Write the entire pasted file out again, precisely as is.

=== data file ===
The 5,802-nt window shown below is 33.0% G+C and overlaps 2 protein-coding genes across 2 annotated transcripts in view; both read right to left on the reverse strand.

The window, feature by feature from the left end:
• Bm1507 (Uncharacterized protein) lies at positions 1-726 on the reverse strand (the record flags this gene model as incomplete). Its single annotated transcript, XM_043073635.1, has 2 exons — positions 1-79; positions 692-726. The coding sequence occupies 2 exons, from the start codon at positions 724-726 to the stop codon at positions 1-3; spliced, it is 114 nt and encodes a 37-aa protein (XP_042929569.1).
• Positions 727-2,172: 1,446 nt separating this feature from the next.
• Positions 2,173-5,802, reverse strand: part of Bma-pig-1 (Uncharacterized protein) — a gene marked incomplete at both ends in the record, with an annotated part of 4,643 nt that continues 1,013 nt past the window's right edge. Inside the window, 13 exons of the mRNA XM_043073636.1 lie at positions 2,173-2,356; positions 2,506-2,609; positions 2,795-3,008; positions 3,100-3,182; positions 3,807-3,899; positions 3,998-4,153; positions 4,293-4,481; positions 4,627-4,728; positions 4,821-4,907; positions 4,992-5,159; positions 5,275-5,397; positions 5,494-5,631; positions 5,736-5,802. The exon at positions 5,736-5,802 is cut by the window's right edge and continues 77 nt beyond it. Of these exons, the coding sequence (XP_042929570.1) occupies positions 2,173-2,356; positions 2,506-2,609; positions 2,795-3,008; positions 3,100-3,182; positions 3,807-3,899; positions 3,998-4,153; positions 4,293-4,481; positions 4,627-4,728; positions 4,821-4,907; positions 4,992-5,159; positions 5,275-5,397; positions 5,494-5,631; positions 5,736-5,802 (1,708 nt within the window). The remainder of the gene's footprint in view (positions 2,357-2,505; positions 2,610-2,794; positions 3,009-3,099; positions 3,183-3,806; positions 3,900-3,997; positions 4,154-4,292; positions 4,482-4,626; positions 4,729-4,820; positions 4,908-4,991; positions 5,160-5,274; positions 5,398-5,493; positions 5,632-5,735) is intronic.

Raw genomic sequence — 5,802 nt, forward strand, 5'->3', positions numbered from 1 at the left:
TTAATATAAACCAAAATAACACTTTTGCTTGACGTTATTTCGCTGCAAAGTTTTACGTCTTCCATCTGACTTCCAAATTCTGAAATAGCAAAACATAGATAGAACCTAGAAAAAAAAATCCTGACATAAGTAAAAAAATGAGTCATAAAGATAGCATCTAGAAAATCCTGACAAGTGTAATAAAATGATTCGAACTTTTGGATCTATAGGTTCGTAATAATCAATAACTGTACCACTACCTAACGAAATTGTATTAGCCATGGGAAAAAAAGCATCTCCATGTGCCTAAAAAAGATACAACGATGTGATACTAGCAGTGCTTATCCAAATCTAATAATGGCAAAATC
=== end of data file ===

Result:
The 5,802-nt window shown below is 33.0% G+C and overlaps 2 protein-coding genes across 2 annotated transcripts in view; both read right to left on the reverse strand.

The window, feature by feature from the left end:
• Bm1507 (Uncharacterized protein) lies at positions 1-726 on the reverse strand (the record flags this gene model as incomplete). Its single annotated transcript, XM_043073635.1, has 2 exons — positions 1-79; positions 692-726. The coding sequence occupies 2 exons, from the start codon at positions 724-726 to the stop codon at positions 1-3; spliced, it is 114 nt and encodes a 37-aa protein (XP_042929569.1).
• Positions 727-2,172: 1,446 nt separating this feature from the next.
• Positions 2,173-5,802, reverse strand: part of Bma-pig-1 (Uncharacterized protein) — a gene marked incomplete at both ends in the record, with an annotated part of 4,643 nt that continues 1,013 nt past the window's right edge. Inside the window, 13 exons of the mRNA XM_043073636.1 lie at positions 2,173-2,356; positions 2,506-2,609; positions 2,795-3,008; positions 3,100-3,182; positions 3,807-3,899; positions 3,998-4,153; positions 4,293-4,481; positions 4,627-4,728; positions 4,821-4,907; positions 4,992-5,159; positions 5,275-5,397; positions 5,494-5,631; positions 5,736-5,802. The exon at positions 5,736-5,802 is cut by the window's right edge and continues 77 nt beyond it. Of these exons, the coding sequence (XP_042929570.1) occupies positions 2,173-2,356; positions 2,506-2,609; positions 2,795-3,008; positions 3,100-3,182; positions 3,807-3,899; positions 3,998-4,153; positions 4,293-4,481; positions 4,627-4,728; positions 4,821-4,907; positions 4,992-5,159; positions 5,275-5,397; positions 5,494-5,631; positions 5,736-5,802 (1,708 nt within the window). The remainder of the gene's footprint in view (positions 2,357-2,505; positions 2,610-2,794; positions 3,009-3,099; positions 3,183-3,806; positions 3,900-3,997; positions 4,154-4,292; positions 4,482-4,626; positions 4,729-4,820; positions 4,908-4,991; positions 5,160-5,274; positions 5,398-5,493; positions 5,632-5,735) is intronic.

Raw genomic sequence — 5,802 nt, forward strand, 5'->3', positions numbered from 1 at the left:
TTAATATAAACCAAAATAACACTTTTGCTTGACGTTATTTCGCTGCAAAGTTTTACGTCTTCCATCTGACTTCCAAATTCTGAAATAGCAAAACATAGATAGAACCTAGAAAAAAAAATCCTGACATAAGTAAAAAAATGAGTCATAAAGATAGCATCTAGAAAATCCTGACAAGTGTAATAAAATGATTCGAACTTTTGGATCTATAGGTTCGTAATAATCAATAACTGTACCACTACCTAACGAAATTGTATTAGCCATGGGAAAAAAAGCATCTCCATGTGCCTAAAAAAGATACAACGATGTGATACTAGCAGTGCTTATCCAAATCTAATAATGGCAAAATC